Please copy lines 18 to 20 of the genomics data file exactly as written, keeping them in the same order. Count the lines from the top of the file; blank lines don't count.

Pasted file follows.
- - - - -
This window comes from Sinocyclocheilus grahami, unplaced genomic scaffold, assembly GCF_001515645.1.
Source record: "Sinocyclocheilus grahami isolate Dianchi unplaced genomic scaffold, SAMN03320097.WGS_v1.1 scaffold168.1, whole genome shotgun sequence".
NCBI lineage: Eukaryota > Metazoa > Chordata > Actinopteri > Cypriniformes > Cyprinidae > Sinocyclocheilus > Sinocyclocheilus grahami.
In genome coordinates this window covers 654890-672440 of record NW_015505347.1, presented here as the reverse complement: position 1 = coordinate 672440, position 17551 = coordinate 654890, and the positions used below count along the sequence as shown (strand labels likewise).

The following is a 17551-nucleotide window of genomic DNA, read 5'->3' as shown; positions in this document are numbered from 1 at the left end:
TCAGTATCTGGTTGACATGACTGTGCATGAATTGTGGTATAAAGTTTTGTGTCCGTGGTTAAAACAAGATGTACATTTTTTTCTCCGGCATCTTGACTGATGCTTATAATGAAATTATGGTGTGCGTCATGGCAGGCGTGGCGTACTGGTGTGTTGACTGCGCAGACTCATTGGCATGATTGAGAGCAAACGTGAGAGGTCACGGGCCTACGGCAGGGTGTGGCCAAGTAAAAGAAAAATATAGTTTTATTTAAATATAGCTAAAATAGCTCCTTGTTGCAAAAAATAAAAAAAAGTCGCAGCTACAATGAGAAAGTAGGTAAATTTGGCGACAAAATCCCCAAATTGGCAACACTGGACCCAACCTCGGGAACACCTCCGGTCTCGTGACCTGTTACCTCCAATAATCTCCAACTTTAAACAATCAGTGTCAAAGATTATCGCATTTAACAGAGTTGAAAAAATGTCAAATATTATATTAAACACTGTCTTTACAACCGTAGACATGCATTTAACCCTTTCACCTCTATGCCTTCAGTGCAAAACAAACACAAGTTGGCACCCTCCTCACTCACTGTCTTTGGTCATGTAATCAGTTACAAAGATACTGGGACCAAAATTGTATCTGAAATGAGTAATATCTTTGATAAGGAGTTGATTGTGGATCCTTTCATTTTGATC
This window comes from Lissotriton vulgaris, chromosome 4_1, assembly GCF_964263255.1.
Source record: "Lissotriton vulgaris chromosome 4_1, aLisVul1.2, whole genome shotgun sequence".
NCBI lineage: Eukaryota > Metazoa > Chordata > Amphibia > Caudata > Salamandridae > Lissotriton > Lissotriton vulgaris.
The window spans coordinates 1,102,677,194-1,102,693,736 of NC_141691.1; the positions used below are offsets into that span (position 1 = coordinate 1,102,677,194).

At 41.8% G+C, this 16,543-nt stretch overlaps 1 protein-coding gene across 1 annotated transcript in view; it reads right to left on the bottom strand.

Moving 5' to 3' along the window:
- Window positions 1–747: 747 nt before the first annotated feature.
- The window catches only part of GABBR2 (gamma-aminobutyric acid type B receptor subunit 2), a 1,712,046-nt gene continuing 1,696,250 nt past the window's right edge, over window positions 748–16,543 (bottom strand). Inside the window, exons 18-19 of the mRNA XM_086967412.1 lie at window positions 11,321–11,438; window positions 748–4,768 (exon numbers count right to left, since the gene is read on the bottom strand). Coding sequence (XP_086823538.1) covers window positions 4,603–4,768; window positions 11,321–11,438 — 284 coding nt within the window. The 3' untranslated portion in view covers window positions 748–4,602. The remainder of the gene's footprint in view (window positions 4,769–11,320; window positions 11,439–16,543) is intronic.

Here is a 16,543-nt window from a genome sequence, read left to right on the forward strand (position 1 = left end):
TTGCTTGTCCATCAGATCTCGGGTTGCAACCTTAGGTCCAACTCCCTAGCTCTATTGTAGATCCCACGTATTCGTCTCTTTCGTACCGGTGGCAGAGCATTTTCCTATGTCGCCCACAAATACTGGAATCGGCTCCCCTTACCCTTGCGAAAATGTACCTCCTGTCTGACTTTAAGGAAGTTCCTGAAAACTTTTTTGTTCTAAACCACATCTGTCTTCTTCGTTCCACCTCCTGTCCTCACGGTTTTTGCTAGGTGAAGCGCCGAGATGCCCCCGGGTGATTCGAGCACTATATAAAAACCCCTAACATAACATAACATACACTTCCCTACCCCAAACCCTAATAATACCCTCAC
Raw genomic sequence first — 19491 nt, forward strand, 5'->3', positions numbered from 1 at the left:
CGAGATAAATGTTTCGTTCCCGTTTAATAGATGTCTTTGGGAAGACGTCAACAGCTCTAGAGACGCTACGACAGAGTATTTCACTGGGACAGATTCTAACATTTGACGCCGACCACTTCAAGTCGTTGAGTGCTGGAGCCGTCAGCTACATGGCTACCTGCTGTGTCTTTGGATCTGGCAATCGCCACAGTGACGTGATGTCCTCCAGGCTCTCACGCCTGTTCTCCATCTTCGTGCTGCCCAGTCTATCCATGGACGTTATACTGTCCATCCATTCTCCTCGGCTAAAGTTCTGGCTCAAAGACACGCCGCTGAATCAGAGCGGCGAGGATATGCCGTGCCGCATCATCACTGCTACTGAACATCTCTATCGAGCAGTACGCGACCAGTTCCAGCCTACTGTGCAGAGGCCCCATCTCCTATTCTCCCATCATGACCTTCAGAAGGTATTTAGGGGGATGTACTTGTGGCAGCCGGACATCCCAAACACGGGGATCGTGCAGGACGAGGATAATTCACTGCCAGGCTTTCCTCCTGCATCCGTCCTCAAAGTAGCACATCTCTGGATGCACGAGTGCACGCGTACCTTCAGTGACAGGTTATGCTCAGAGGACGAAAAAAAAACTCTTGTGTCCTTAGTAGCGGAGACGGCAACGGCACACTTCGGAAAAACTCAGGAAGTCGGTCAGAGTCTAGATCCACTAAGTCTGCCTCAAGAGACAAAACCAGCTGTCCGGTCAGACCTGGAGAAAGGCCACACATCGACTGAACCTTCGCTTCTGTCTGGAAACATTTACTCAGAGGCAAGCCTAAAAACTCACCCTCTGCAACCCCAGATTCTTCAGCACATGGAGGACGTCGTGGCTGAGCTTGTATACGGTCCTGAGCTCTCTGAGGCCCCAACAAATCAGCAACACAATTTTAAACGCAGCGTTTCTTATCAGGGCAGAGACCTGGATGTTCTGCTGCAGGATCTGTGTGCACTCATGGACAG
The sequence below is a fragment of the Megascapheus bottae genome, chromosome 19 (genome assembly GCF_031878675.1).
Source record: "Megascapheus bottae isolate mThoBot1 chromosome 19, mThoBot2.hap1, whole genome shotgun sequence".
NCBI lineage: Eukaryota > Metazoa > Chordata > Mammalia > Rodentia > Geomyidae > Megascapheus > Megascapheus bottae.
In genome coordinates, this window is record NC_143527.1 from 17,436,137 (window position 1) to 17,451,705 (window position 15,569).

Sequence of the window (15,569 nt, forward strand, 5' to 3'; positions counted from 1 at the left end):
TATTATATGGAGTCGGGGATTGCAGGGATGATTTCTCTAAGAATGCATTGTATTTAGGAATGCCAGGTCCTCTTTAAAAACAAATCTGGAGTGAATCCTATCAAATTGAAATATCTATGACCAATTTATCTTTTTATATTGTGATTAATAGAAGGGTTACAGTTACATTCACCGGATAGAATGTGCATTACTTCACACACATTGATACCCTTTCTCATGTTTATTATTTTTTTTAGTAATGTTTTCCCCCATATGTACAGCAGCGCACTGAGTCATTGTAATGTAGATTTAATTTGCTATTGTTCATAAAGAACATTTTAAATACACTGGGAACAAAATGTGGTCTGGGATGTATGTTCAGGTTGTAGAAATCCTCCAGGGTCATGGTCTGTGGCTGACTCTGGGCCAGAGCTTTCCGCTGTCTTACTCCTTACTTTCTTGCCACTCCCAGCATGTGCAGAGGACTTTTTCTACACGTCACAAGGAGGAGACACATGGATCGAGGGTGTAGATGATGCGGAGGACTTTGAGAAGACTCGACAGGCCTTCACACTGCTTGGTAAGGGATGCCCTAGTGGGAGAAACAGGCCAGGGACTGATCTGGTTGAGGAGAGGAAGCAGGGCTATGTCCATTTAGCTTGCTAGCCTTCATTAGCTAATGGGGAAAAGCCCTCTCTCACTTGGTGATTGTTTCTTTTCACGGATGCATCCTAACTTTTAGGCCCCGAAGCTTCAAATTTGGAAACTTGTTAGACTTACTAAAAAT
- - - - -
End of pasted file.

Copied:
CGAGATAAATGTTTCGTTCCCGTTTAATAGATGTCTTTGGGAAGACGTCAACAGCTCTAGAGACGCTACGACAGAGTATTTCACTGGGACAGATTCTAACATTTGACGCCGACCACTTCAAGTCGTTGAGTGCTGGAGCCGTCAGCTACATGGCTACCTGCTGTGTCTTTGGATCTGGCAATCGCCACAGTGACGTGATGTCCTCCAGGCTCTCACGCCTGTTCTCCATCTTCGTGCTGCCCAGTCTATCCATGGACGTTATACTGTCCATCCATTCTCCTCGGCTAAAGTTCTGGCTCAAAGACACGCCGCTGAATCAGAGCGGCGAGGATATGCCGTGCCGCATCATCACTGCTACTGAACATCTCTATCGAGCAGTACGCGACCAGTTCCAGCCTACTGTGCAGAGGCCCCATCTCCTATTCTCCCATCATGACCTTCAGAAGGTATTTAGGGGGATGTACTTGTGGCAGCCGGACATCCCAAACACGGGGATCGTGCAGGACGAGGATAATTCACTGCCAGGCTTTCCTCCTGCATCCGTCCTCAAAGTAGCACATCTCTGGATGCACGAGTGCACGCGTACCTTCAGTGACAGGTTATGCTCAGAGGACGAAAAAAAAACTCTTGTGTCCTTAGTAGCGGAGACGGCAACGGCACACTTCGGAAAAACTCAGGAAGTCGGTCAGAGTCTAGATCCACTAAGTCTGCCTCAAGAGACAAAACCAGCTGTCCGGTCAGACCTGGAGAAAGGCCACACATCGACTGAACCTTCGCTTCTGTCTGGAAACATTTACTCAGAGGCAAGCCTAAAAACTCACCCTCTGCAACCCCAGATTCTTCAGCACATGGAGGACGTCGTGGCTGAGCTTGTATACGGTCCTGAGCTCTCTGAGGCCCCAACAAATCAGCAACACAATTTTAAACGCAGCGTTTCTTATCAGGGCAGAGACCTGGATGTTCTGCTGCAGGATCTGTGTGCACTCATGGACAG
The sequence below is a fragment of the Megascapheus bottae genome, chromosome 19 (genome assembly GCF_031878675.1).
Source record: "Megascapheus bottae isolate mThoBot1 chromosome 19, mThoBot2.hap1, whole genome shotgun sequence".